“Get a switch,” Mamaw said. “A good one or you’ll be sorry.”
My five-year-old mind is already sorry but doesn’t know why, like my dog who peed inside but got his beating hours later. I’m ashamed that I don’t remember.
It better be a good switch: from child to adult.
John Atkins is a Renaissance curmudgeon, retired from corporate America, who spends days writing for himself and watching birds eat dried mealworms on the front stoop. He also edits a local quarterly magazine and is working on his first science fantasy novel.
You were the tomboy next door. We played children’s games: raced, wrestled, bickered. One day, suddenly, you were grown up. Poised, complicated, spellbinding.
You left for the city. Texted me that you were in love.
I suppose we’d known each other too long and too well ever to be lovers.
Alex’s story is what it is.
The world below is screened by cloud. Above, the sun is glowing.
He faces emptiness, then overcomes his fright,
And like a stone is falling.
He counts… A jolt! The canopy’s unfolded! He’s soaring… And smiling broadly as he touches land.
He jumped a boy and landed as a man.
Victor is native Russian, and English is his second language. He lives in St.Petersburg, Russia, and by now he has had two pieces published on FiftyWordStories.com.
Adalyn climbed up her father’s lap for a game of “hop, hop to Boston”. Her father was the strongest man alive and she loved him “the morst”.
“Watch out my little girl!” he sang as she squealed.
But she never fell in: she flew from his lap all grown up.
Damian Sebouhian is a freelance writer, playwright and English tutor living in Northern California. He misses the rain.
The boy who hated Dick and Dora
And found writing difficult
Now writes books
The boy who kicked against authority
And school discipline
Now commands a lecture hall
The boy who “failed” the 11+
Went on to prove himself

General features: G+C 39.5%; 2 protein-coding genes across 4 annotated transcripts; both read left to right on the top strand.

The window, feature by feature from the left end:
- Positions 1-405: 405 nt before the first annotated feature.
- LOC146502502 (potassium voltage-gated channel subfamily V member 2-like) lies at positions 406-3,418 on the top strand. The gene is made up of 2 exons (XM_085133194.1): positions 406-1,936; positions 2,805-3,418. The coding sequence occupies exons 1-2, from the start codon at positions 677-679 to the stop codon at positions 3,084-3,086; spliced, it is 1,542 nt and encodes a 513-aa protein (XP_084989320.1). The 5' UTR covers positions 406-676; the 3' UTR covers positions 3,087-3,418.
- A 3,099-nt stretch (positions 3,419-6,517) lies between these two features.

And became a professor
This boy will always be my boy
Ann Sangwin is a retired teacher, now a career grandmother. She has written all her life but until recently has not thought of submitting for publication. She lives in Kent and is part of a writing group, which has changed her life.
I set the small slide down and settled nearby.
She climbed, slid down, climbed, slid again.
On her fourth climb, she stopped and said, “Thank you, Mama.”
A first; I had not expected spontaneous gratitude to appear as a cognitive milestone, or to bring me to tears when it did.
Patrice St. James
writes creative nonfiction. She is from California, but lives in Massachusetts with her husband and daughter, where she enjoys most of the seasons.
“I want to see it.”
“Are you sure?”
She frowned at the sticky red placenta in the blue plastic pan.
Could the newborn see it? He eyed the afterbirth and sighed a breath of apathy towards his now-lifeless life-support.
She couldn’t know he’d eventually feel the same about her.
Liz Lambson is a Jane of all trades who might write you a song about painting with cross-stitched sheet music propped on a hand-carved wooden stand. She does things like this when she’s not watching her kids.
It must have been hard on you, Mother, when I grew
long and lanky and all legs, my waist no longer waif-like.
Gone was your living doll to dress and display, your frilly
designs now silly on gangly me. Such a cruel trick
my thickening, adolescent body played on you.
Deanna Morris is an MFA graduate of Butler University with multiple publishing credits.
My new friend, at end
of summer camp,
told me she would miss me
oh so much
and could I please
come visit her, but not
if I was
her mother hated
I was ten. I held the knowledge
of such hatred
like a stone
beneath my tongue.
Jennifer L. Freed lives in Massachusetts, where she raises her children, writes poetry, tutors (writing and ESL), and likes to play with clay, which she disguises as ceramic sculpture. She has taught ESL in China, the Czech Republic, and the U.S. She has recently published a chapbook, These Hands Still Holding (Finishing Line Press, 2014). You can read more of her poems at her website, jfreed.weebly.com.
Andrew had never beaten his dad in golf. He’d been close; he’d faltered before.
Today, he had a 10 foot putt to win.
“Take your time,” whispered dad.
Andrew smiled. This was his time. He knew. His moment had finally arrived.
The Titleist rolled true.
Andrew smiled. Dad was proud.
Dave is living retired in California. He is completely new to writing. He credits Daniel Pink for the inspiration.